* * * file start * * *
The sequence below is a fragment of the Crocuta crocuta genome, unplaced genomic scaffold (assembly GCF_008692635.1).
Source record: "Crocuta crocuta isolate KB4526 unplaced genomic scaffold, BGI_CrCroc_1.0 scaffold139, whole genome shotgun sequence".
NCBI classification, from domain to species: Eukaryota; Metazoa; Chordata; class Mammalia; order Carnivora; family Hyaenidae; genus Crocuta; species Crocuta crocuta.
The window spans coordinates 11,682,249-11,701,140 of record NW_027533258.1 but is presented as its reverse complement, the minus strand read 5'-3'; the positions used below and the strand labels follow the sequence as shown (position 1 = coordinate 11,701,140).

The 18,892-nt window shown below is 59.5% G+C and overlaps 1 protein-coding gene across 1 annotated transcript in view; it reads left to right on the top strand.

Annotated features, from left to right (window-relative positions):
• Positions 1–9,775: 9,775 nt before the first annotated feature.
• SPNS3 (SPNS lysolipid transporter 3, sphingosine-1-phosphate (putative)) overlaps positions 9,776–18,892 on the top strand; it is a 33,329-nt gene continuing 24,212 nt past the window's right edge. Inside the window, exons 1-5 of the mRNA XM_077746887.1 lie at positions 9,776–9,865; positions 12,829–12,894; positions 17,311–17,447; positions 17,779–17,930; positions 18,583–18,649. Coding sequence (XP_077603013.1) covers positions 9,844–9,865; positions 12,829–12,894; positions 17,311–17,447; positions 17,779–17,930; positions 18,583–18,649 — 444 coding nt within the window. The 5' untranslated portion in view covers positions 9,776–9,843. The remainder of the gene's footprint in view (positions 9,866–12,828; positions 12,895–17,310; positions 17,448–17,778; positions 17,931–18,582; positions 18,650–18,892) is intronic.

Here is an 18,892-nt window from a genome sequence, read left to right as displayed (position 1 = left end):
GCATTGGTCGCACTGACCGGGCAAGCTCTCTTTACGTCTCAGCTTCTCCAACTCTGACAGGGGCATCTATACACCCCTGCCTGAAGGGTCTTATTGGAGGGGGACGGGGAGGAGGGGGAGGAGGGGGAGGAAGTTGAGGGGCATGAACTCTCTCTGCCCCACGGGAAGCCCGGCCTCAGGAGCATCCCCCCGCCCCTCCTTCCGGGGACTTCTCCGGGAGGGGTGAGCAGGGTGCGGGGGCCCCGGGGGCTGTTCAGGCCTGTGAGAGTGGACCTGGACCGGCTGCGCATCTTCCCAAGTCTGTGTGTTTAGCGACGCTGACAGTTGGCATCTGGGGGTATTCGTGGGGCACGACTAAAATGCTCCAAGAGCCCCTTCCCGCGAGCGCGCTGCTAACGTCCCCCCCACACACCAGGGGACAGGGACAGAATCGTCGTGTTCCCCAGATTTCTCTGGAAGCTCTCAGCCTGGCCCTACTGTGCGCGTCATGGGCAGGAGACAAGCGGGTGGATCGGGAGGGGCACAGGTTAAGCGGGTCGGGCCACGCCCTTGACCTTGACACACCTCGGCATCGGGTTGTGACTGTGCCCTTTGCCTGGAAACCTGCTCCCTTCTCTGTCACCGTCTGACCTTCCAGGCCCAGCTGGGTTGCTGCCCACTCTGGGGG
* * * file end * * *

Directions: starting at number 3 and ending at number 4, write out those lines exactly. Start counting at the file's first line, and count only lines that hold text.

NCBI classification, from domain to species: Eukaryota; Metazoa; Chordata; class Mammalia; order Carnivora; family Hyaenidae; genus Crocuta; species Crocuta crocuta.
The window spans coordinates 11,682,249-11,701,140 of record NW_027533258.1 but is presented as its reverse complement, the minus strand read 5'-3'; the positions used below and the strand labels follow the sequence as shown (position 1 = coordinate 11,701,140).